Wednesday, January 6, 2010

The good ol' days

The 1960's were truly a golden age in the United States. Summers lasted forever, the weather was perfect every day, and I had the run of the block. At Vick's dime store, penny candy still cost a penny and a Snickers bar would set me back a nickel (a hefty 33% of my weekly allowance, but a worthy splurge on occasion).

Of course, I didn't know that I was born just after my Dad had suffered two years of unemployment, or that my comfortable little block was the last white bastion in an increasingly black neighborhood. I had heard mention of some unpronounceable substance that could make people do crazy things like walk out into the street and try to stop traffic, but I never saw any drugs. I never heard a word about the RFK and MLK assassinations in 1968; I was six.

John Oliver nails the wingnuts on their incessant lament on the loss of the America the once knew. When was this golden age? Over and over again, "When I was a kid ...."

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Cranberry Necklace said...

Yup, I was 6 when JFK was running for president. I still see it as a golden time, even if my Republican parents didn't vote for him. JFK drove (in a convertible) right down the street in front of my elementary school. Mom even said she saw him and Jackie Kennedy at Euclid Beach, a by-gone Cleveland amusement park. I think I remember seeing Eisenhower on the front lawn of my Evanston, Illinois cousins' neighbors' home. That was when my uncle was a millionaire - with a brand new Cadillac, a maid and chauffeur living over the garage, a mansion with a swimming pool,2 staircases, color TV, lots of cousins, and room to put up the 8 of us as well. Such privileges are not mine today. So those must have been the good old days!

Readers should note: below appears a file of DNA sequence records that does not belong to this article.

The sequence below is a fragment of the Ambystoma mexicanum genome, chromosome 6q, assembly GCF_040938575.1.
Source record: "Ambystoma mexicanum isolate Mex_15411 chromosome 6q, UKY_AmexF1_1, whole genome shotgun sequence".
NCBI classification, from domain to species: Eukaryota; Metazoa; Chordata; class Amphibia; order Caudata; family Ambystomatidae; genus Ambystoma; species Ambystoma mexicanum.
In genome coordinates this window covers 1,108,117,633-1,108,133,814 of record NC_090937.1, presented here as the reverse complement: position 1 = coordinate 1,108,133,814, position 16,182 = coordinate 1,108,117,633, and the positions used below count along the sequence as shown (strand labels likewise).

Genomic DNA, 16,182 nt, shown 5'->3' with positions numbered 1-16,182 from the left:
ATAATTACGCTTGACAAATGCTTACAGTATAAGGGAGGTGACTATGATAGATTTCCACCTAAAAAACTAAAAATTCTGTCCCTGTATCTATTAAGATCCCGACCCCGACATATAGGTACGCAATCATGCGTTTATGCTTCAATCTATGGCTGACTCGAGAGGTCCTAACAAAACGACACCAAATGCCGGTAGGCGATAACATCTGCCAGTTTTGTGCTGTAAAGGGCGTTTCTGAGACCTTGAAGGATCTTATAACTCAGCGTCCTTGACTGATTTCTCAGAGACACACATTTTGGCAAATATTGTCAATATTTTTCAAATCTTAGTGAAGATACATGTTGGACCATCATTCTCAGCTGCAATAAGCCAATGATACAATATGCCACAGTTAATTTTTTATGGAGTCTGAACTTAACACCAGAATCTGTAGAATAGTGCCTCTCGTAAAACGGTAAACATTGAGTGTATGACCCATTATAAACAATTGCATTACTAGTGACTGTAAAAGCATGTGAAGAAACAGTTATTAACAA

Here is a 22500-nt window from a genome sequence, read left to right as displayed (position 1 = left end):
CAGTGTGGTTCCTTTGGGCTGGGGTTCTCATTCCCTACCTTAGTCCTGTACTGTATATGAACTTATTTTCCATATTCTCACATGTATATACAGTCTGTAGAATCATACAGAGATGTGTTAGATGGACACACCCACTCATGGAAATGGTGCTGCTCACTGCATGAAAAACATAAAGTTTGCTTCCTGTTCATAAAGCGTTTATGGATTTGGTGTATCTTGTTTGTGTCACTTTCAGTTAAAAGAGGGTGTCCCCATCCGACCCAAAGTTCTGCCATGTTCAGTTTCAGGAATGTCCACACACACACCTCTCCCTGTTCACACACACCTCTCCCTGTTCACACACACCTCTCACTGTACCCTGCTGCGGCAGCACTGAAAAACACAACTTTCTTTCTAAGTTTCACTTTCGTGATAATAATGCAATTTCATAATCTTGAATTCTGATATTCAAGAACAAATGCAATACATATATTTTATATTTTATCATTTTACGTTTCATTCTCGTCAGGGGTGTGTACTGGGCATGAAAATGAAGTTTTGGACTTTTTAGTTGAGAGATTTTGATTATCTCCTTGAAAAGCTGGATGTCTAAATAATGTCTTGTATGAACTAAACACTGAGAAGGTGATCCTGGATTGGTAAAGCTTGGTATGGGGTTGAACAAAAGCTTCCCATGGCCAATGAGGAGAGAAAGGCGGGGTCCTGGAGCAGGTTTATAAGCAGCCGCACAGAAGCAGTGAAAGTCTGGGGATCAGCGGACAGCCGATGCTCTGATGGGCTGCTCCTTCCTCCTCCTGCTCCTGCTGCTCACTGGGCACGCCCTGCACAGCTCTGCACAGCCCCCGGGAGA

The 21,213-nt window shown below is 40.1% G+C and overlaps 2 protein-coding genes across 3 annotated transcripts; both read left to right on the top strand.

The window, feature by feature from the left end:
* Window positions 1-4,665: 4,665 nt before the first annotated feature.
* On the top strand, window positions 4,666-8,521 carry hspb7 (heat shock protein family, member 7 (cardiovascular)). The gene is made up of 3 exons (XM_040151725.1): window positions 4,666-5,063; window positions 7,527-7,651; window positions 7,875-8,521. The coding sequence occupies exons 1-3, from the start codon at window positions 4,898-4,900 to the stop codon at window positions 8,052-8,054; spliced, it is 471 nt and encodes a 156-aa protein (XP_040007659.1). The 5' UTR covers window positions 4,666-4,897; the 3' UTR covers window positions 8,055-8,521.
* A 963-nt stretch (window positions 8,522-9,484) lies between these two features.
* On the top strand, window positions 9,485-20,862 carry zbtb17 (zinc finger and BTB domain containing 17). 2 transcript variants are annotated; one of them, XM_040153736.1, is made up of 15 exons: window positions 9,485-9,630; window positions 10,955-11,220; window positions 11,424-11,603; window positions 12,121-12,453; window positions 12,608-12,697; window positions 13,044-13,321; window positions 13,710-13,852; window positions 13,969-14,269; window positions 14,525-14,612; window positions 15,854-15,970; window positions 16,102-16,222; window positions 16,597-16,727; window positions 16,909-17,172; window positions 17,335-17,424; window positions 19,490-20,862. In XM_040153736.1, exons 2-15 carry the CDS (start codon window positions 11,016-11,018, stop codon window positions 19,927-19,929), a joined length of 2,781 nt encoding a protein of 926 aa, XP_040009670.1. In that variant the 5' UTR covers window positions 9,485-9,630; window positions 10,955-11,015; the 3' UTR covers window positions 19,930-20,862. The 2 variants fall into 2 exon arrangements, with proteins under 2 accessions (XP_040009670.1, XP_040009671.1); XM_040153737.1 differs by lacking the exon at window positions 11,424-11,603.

Heather said...

That was really spot-on (and hilarious). Hopefully I won't be getting into any more political discussions with my dad, but I hope to be able to trot this argument out if I ever really need to -- glorification of everything that happened pre-1964 (and the accompanying social attitudes) was a major feature of the weird religious subculture I grew up in, but it takes a lot of selective amnesia to maintain it. Helps if you were a kid then. Reading Stephanie Coontz's "The Way We Never Were" at age 23 or so really helped open my eyes to the badness of the good old days!